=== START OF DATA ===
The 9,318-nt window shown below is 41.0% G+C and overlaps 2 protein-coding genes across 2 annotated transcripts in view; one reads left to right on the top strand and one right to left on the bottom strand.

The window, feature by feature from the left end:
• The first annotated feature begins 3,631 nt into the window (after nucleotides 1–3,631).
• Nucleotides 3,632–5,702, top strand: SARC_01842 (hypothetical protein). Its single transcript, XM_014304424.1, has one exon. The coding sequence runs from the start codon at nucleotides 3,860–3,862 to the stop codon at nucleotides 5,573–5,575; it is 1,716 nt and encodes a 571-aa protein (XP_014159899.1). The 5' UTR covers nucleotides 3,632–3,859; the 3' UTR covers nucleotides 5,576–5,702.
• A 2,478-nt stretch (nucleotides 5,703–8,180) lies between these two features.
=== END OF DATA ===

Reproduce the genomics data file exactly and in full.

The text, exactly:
The 9,318-nt window shown below is 41.0% G+C and overlaps 2 protein-coding genes across 2 annotated transcripts in view; one reads left to right on the top strand and one right to left on the bottom strand.

The window, feature by feature from the left end:
• The first annotated feature begins 3,631 nt into the window (after nucleotides 1–3,631).
• Nucleotides 3,632–5,702, top strand: SARC_01842 (hypothetical protein). Its single transcript, XM_014304424.1, has one exon. The coding sequence runs from the start codon at nucleotides 3,860–3,862 to the stop codon at nucleotides 5,573–5,575; it is 1,716 nt and encodes a 571-aa protein (XP_014159899.1). The 5' UTR covers nucleotides 3,632–3,859; the 3' UTR covers nucleotides 5,576–5,702.
• A 2,478-nt stretch (nucleotides 5,703–8,180) lies between these two features.